LYNDON, Kan. — Two victims of a mass murder gave officials the name of their killer before they died last year.
In a preliminary hearing Tuesday, the victims' statements were presented as evidence against Kraig Kahler, who was in court on a capital murder charge. He is accused of killing his wife, Karen, her grandmother, Dorothy Wight, and his two daughters, Emily and Lauren.
The statements would typically be objected to as hearsay because they were provided by second-hand sources. Legally, the accused has a right in court to confront and cross-examine a witness under oath.
Dorothy Wight and Lauren Kahler did not survive long enough to testify on Tuesday. Their last words were submitted by the sheriff's deputy and emergency medical technician who attended them as they were dying.
When the defense objected to the testimony, Osage County Magistrate Judge Stephen Jones overruled it under the "dying declaration" exception.
Although Kansas law suppresses hearsay, it does allow second-hand testimony when a deceased victim's statement was made voluntarily and in good faith and if the individual knows he faces imminent death.
“The exception to the hearsay rule for dying declarations may be the oldest, grounded by necessity because the declarant is dead,” said MU Law School Professor Frank Bowman.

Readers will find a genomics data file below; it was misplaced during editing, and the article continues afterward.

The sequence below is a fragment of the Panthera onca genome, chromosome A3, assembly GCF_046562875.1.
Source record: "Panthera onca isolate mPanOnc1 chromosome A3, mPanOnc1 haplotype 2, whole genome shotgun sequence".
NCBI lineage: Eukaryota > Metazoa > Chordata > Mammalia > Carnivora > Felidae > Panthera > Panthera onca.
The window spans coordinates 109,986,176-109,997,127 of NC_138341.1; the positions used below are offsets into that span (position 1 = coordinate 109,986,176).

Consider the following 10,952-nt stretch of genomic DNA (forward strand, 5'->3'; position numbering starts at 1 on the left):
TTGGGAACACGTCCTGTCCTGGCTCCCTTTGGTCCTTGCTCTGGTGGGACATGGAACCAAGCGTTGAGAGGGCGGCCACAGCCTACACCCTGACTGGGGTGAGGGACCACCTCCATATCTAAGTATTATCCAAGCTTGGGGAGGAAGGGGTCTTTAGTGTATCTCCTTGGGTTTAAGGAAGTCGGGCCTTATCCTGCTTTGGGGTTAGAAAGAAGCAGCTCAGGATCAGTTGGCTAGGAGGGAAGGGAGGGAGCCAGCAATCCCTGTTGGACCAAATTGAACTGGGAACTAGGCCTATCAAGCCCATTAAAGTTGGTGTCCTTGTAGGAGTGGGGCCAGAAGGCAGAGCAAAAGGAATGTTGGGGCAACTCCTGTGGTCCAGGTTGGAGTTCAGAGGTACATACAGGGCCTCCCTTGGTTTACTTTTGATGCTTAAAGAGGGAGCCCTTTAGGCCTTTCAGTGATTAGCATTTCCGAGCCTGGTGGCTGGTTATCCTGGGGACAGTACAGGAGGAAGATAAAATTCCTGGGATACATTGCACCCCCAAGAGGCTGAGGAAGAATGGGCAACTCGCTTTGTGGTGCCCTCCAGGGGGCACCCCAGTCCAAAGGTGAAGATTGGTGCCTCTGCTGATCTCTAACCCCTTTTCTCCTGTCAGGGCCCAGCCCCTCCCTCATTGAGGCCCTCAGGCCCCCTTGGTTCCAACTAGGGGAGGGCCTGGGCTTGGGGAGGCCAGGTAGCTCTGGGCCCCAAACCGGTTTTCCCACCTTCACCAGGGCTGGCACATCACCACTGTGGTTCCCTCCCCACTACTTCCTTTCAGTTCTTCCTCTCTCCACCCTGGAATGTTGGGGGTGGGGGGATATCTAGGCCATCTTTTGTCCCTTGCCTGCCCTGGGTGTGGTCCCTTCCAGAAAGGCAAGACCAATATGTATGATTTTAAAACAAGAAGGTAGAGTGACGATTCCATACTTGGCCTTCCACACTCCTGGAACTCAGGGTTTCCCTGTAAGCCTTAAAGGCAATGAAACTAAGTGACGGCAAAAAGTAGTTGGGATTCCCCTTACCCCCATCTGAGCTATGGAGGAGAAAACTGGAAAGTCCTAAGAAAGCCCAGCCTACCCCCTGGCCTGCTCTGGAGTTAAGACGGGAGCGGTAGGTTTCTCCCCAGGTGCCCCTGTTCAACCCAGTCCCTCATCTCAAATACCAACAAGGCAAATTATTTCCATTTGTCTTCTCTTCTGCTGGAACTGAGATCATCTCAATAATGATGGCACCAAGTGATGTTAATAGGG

In court, the witness must lay the framework to prove that the person did believe death was imminent, Bowman said.
In the case of Lauren Kahler, a sheriff's deputy recalled finding her on the floor of an upstairs bedroom.
Osage County Deputy Nathan Purling told the judge he then asked her to describe what happened.
“She said she had been shot twice,” Purling said.
“Who did this to you?” he replied.
“My dad,” the teenage girl told him.
“Don’t let me die. I don’t want to die. Please help me,” she said to Purling as she succumbed to gunshot wounds, he said.
The emergency medical technician who attended Dorothy Wight told the court during Tuesday's hearing that he talked to her in the back of an ambulance.
Wallace Brannen said he was providing life support during the ride to a Topeka hospital when he asked Wight if she knew the man who shot her.
Brannen said Wight told him, "Kraig Kahler came in and just started shooting.”
Wight died three days later at the hospital in Topeka.
The testimony of the two emergency workers was accepted under the dying declaration exception and should stand as evidence should the case go to trial after Kahler's arraignment in February.
“Even under the most restrictive forms of the rule, this is a situation where it would be allowed,” Bowman said. “It is a classic example of the dying declaration exception.”